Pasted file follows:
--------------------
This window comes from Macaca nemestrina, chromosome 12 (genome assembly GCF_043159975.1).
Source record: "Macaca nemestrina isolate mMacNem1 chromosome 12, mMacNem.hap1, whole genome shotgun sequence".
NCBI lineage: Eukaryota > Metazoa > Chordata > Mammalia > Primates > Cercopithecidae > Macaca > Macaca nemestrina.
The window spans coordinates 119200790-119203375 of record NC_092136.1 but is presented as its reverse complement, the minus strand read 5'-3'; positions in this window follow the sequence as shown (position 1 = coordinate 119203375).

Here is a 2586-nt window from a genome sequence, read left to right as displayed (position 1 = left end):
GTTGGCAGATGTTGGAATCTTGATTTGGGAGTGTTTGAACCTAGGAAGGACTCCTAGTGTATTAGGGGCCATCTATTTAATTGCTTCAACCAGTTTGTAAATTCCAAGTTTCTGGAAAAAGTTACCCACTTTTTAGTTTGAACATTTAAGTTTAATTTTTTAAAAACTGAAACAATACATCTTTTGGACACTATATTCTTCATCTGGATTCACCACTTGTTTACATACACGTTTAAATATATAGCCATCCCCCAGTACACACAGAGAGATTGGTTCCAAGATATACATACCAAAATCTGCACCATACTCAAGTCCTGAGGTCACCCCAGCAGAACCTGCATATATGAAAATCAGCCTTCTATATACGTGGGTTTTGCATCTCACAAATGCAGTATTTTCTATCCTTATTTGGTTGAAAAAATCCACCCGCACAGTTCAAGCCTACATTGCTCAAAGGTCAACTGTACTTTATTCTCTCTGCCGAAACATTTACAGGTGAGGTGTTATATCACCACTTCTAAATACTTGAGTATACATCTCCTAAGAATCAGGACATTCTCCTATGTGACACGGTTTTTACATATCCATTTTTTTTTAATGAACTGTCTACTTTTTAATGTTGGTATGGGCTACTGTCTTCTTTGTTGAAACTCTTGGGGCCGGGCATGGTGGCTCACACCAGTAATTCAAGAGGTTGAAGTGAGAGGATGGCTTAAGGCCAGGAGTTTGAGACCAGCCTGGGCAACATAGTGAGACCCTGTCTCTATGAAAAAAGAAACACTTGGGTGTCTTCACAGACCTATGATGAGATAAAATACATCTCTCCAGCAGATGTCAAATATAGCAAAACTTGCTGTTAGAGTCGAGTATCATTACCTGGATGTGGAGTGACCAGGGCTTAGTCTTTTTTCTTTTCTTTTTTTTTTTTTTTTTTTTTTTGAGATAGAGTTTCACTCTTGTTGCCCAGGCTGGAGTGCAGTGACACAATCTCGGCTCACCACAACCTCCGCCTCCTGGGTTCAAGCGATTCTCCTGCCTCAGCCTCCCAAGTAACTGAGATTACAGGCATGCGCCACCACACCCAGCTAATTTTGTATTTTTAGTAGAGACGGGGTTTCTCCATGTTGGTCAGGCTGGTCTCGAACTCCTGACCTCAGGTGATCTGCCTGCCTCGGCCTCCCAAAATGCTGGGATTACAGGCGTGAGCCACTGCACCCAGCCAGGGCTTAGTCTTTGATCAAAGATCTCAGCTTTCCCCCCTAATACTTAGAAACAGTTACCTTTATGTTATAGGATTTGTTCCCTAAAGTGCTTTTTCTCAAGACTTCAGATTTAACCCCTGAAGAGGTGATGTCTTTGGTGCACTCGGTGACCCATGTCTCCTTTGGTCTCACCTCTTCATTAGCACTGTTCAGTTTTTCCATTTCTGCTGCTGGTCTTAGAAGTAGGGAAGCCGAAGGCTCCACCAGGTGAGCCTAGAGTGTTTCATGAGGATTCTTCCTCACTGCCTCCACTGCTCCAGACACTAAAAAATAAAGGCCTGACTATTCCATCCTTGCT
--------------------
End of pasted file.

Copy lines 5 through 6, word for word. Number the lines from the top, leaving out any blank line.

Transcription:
Here is a 2586-nt window from a genome sequence, read left to right as displayed (position 1 = left end):
GTTGGCAGATGTTGGAATCTTGATTTGGGAGTGTTTGAACCTAGGAAGGACTCCTAGTGTATTAGGGGCCATCTATTTAATTGCTTCAACCAGTTTGTAAATTCCAAGTTTCTGGAAAAAGTTACCCACTTTTTAGTTTGAACATTTAAGTTTAATTTTTTAAAAACTGAAACAATACATCTTTTGGACACTATATTCTTCATCTGGATTCACCACTTGTTTACATACACGTTTAAATATATAGCCATCCCCCAGTACACACAGAGAGATTGGTTCCAAGATATACATACCAAAATCTGCACCATACTCAAGTCCTGAGGTCACCCCAGCAGAACCTGCATATATGAAAATCAGCCTTCTATATACGTGGGTTTTGCATCTCACAAATGCAGTATTTTCTATCCTTATTTGGTTGAAAAAATCCACCCGCACAGTTCAAGCCTACATTGCTCAAAGGTCAACTGTACTTTATTCTCTCTGCCGAAACATTTACAGGTGAGGTGTTATATCACCACTTCTAAATACTTGAGTATACATCTCCTAAGAATCAGGACATTCTCCTATGTGACACGGTTTTTACATATCCATTTTTTTTTAATGAACTGTCTACTTTTTAATGTTGGTATGGGCTACTGTCTTCTTTGTTGAAACTCTTGGGGCCGGGCATGGTGGCTCACACCAGTAATTCAAGAGGTTGAAGTGAGAGGATGGCTTAAGGCCAGGAGTTTGAGACCAGCCTGGGCAACATAGTGAGACCCTGTCTCTATGAAAAAAGAAACACTTGGGTGTCTTCACAGACCTATGATGAGATAAAATACATCTCTCCAGCAGATGTCAAATATAGCAAAACTTGCTGTTAGAGTCGAGTATCATTACCTGGATGTGGAGTGACCAGGGCTTAGTCTTTTTTCTTTTCTTTTTTTTTTTTTTTTTTTTTTTGAGATAGAGTTTCACTCTTGTTGCCCAGGCTGGAGTGCAGTGACACAATCTCGGCTCACCACAACCTCCGCCTCCTGGGTTCAAGCGATTCTCCTGCCTCAGCCTCCCAAGTAACTGAGATTACAGGCATGCGCCACCACACCCAGCTAATTTTGTATTTTTAGTAGAGACGGGGTTTCTCCATGTTGGTCAGGCTGGTCTCGAACTCCTGACCTCAGGTGATCTGCCTGCCTCGGCCTCCCAAAATGCTGGGATTACAGGCGTGAGCCACTGCACCCAGCCAGGGCTTAGTCTTTGATCAAAGATCTCAGCTTTCCCCCCTAATACTTAGAAACAGTTACCTTTATGTTATAGGATTTGTTCCCTAAAGTGCTTTTTCTCAAGACTTCAGATTTAACCCCTGAAGAGGTGATGTCTTTGGTGCACTCGGTGACCCATGTCTCCTTTGGTCTCACCTCTTCATTAGCACTGTTCAGTTTTTCCATTTCTGCTGCTGGTCTTAGAAGTAGGGAAGCCGAAGGCTCCACCAGGTGAGCCTAGAGTGTTTCATGAGGATTCTTCCTCACTGCCTCCACTGCTCCAGACACTAAAAAATAAAGGCCTGACTATTCCATCCTTGCT